When asked what she feels were the distinguishing qualities of Tom’s work, Jeanne points to the precise defined nature of his work. “Tom used a lot of straight and very detailed lines when he was painting his subjects and was not of the Impressionistic school of thought. When we were in Scottsdale he would take lessons at art school for several weeks because he thought it was fun to learn different approaches and techniques. He did this painting of flowers that was not as defined as his other work; not as detailed as his other work, and when I asked him about it he said that the goal of impressionism is to do things more outlandish.”
“It was funny because Tom would do these detailed portraits for people and they would ask him not to put lines or wrinkles in their faces because his work was so true to life,” laughs Jeanne. “Tom loved playing the game of golf and would take photos of a guy’s golf swing and then do a beautiful painted portrait of them. Some of these guys would say, ‘Can you slim my gut down?’ and he would usually comply; but I remember once one guy asked Tom to slim his nose down because he thought it stuck out too far, and Tom said, ‘I can do liposuction but I don’t do angioplasty.”
“If he was painting a building every little window would be carefully detailed, which is so different from many other watercolorists that go for the more quickly rendered impressionistic approach,” she states.
According to Jeanie, Tom painted close to 500 watercolor paintings over the expanse of his career for himself and others, and while he had slides and photos of every water color he ever created, approximately half of those he retained were lost in last year’s flooding. “I would say we lost at least 30 in the flood and about another 30 or 40 were salvageable. The glass and frames protecting the paintings were covered in total mud, and when we wiped away the mud the paintings were still good, even though the frames were trashed. We lost thousands of dollars in that catastrophe.”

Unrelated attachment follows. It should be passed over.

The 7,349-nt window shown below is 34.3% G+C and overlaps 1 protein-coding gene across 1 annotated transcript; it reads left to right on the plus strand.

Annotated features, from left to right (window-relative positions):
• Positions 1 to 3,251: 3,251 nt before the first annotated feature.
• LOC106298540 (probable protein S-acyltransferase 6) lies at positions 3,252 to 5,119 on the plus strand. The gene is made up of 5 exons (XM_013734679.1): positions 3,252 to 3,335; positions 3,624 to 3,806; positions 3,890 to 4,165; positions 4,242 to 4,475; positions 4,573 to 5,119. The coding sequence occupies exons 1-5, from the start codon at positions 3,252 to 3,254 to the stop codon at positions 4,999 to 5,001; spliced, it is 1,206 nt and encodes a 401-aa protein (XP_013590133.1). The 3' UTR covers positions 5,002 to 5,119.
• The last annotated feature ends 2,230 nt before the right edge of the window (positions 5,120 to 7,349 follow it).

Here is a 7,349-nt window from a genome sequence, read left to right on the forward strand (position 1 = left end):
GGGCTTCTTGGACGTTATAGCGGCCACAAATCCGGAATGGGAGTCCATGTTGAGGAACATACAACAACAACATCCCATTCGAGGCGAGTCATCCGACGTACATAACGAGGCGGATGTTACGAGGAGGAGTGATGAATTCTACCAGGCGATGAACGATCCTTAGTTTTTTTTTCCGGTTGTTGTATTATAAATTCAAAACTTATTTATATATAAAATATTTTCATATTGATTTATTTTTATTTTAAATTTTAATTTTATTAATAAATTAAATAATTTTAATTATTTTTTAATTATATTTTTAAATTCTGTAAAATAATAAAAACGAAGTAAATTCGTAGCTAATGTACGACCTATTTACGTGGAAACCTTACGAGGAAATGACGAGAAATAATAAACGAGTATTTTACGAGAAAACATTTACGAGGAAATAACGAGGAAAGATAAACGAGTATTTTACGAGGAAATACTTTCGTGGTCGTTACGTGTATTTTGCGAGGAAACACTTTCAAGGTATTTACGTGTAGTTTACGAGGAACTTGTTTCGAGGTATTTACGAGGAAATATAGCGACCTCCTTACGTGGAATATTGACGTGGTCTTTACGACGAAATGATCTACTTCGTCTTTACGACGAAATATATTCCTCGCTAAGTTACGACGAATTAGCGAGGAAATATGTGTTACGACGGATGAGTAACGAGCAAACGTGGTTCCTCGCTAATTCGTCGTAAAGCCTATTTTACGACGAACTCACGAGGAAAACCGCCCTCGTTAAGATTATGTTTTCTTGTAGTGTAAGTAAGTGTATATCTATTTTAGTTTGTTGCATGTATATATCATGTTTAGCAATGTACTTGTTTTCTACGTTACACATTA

While Hammond excelled with watercolor paintings, Jeanie says he never worked well with oils or acrylics. “Tom didn’t like working with them,” she recalls. “When I asked him about that once all he would say is that he felt they looked too fake and not real enough. With watercolor it looks like you can pick it up and touch the object because of its clarity. And Tom loved mixing his paints to achieve those results. He could paint a glass of wine and it looked like the wine was sitting in the glass, which is something I attribute to his education in Chicago at design school, which stressed the emphasis of rendering a design exactly the way it is, especially if it pertains to buildings.”
A member of the Saginaw Watercolor Society, the impact of Tom Hammond’s work still endures and lives today, not only through the numerous murals, logos, and commercial work he rendered through the decades, but the equally significant paintings that he created for so many people that has left an enduring and permanent body of work as his legacy.
Legacy of an Artist: Thomas Hammond 1941-2020 will be on display at the Andersen Enrichment Cente, 120 Ezra Rust Drive in Saginaw now through October 15th Monday through Friday from 9 am to 3 PM. This exhibition is free to the public. For more information phone 989.759.1362.
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THE NEW GILDED AGE (Part 2)